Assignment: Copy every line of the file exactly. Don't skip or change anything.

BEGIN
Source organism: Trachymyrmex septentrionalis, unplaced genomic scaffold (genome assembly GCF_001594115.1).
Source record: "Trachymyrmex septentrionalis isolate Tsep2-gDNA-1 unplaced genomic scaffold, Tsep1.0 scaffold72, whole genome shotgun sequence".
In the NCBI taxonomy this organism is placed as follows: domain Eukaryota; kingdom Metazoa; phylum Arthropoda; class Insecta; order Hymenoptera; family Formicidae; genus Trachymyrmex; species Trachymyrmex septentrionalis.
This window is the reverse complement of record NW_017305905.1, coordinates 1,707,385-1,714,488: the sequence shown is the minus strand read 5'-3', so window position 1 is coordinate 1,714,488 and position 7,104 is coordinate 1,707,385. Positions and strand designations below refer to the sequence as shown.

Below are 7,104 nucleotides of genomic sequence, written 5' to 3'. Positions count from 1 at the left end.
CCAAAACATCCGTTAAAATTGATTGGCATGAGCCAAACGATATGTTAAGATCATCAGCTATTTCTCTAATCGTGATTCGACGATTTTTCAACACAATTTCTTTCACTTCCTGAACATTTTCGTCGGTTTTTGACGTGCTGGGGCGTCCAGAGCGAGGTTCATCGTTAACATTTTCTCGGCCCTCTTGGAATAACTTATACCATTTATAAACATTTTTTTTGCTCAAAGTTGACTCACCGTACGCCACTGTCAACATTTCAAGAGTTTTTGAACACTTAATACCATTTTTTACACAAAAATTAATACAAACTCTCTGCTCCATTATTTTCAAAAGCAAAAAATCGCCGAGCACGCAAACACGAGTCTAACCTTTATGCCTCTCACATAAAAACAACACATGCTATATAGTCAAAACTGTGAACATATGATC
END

Source organism: Trachymyrmex septentrionalis, unplaced genomic scaffold (genome assembly GCF_001594115.1).
Source record: "Trachymyrmex septentrionalis isolate Tsep2-gDNA-1 unplaced genomic scaffold, Tsep1.0 scaffold72, whole genome shotgun sequence".
In the NCBI taxonomy this organism is placed as follows: domain Eukaryota; kingdom Metazoa; phylum Arthropoda; class Insecta; order Hymenoptera; family Formicidae; genus Trachymyrmex; species Trachymyrmex septentrionalis.
This window is the reverse complement of record NW_017305905.1, coordinates 1,707,385-1,714,488: the sequence shown is the minus strand read 5'-3', so window position 1 is coordinate 1,714,488 and position 7,104 is coordinate 1,707,385. Positions and strand designations below refer to the sequence as shown.

Below are 7,104 nucleotides of genomic sequence, written 5' to 3'. Positions count from 1 at the left end.
CCAAAACATCCGTTAAAATTGATTGGCATGAGCCAAACGATATGTTAAGATCATCAGCTATTTCTCTAATCGTGATTCGACGATTTTTCAACACAATTTCTTTCACTTCCTGAACATTTTCGTCGGTTTTTGACGTGCTGGGGCGTCCAGAGCGAGGTTCATCGTTAACATTTTCTCGGCCCTCTTGGAATAACTTATACCATTTATAAACATTTTTTTTGCTCAAAGTTGACTCACCGTACGCCACTGTCAACATTTCAAGAGTTTTTGAACACTTAATACCATTTTTTACACAAAAATTAATACAAACTCTCTGCTCCATTATTTTCAAAAGCAAAAAATCGCCGAGCACGCAAACACGAGTCTAACCTTTATGCCTCTCACATAAAAACAACACATGCTATATAGTCAAAACTGTGAACATATGATC